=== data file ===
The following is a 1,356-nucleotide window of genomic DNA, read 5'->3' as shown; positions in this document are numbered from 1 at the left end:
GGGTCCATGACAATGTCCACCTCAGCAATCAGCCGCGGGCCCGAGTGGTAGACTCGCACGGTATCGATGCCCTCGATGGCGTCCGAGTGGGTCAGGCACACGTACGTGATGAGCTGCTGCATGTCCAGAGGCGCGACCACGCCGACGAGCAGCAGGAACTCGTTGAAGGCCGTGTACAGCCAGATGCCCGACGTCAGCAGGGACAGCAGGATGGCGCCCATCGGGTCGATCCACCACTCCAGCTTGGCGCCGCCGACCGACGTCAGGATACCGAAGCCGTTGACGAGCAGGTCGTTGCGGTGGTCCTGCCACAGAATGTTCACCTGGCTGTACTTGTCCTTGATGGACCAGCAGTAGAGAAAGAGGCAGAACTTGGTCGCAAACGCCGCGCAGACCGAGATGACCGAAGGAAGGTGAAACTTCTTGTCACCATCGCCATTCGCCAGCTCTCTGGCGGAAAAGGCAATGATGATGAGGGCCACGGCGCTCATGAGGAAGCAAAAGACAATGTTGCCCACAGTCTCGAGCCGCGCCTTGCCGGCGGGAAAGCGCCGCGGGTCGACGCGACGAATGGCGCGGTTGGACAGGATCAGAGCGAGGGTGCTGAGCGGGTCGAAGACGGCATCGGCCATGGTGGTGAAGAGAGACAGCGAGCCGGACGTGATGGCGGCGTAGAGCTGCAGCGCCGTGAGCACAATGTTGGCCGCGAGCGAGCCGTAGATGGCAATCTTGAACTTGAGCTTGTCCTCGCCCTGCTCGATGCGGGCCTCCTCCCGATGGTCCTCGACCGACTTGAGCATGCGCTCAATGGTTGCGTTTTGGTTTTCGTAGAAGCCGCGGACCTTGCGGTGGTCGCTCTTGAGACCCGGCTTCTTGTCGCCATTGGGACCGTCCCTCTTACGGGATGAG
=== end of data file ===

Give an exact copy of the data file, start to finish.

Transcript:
The following is a 1,356-nucleotide window of genomic DNA, read 5'->3' as shown; positions in this document are numbered from 1 at the left end:
GGGTCCATGACAATGTCCACCTCAGCAATCAGCCGCGGGCCCGAGTGGTAGACTCGCACGGTATCGATGCCCTCGATGGCGTCCGAGTGGGTCAGGCACACGTACGTGATGAGCTGCTGCATGTCCAGAGGCGCGACCACGCCGACGAGCAGCAGGAACTCGTTGAAGGCCGTGTACAGCCAGATGCCCGACGTCAGCAGGGACAGCAGGATGGCGCCCATCGGGTCGATCCACCACTCCAGCTTGGCGCCGCCGACCGACGTCAGGATACCGAAGCCGTTGACGAGCAGGTCGTTGCGGTGGTCCTGCCACAGAATGTTCACCTGGCTGTACTTGTCCTTGATGGACCAGCAGTAGAGAAAGAGGCAGAACTTGGTCGCAAACGCCGCGCAGACCGAGATGACCGAAGGAAGGTGAAACTTCTTGTCACCATCGCCATTCGCCAGCTCTCTGGCGGAAAAGGCAATGATGATGAGGGCCACGGCGCTCATGAGGAAGCAAAAGACAATGTTGCCCACAGTCTCGAGCCGCGCCTTGCCGGCGGGAAAGCGCCGCGGGTCGACGCGACGAATGGCGCGGTTGGACAGGATCAGAGCGAGGGTGCTGAGCGGGTCGAAGACGGCATCGGCCATGGTGGTGAAGAGAGACAGCGAGCCGGACGTGATGGCGGCGTAGAGCTGCAGCGCCGTGAGCACAATGTTGGCCGCGAGCGAGCCGTAGATGGCAATCTTGAACTTGAGCTTGTCCTCGCCCTGCTCGATGCGGGCCTCCTCCCGATGGTCCTCGACCGACTTGAGCATGCGCTCAATGGTTGCGTTTTGGTTTTCGTAGAAGCCGCGGACCTTGCGGTGGTCGCTCTTGAGACCCGGCTTCTTGTCGCCATTGGGACCGTCCCTCTTACGGGATGAG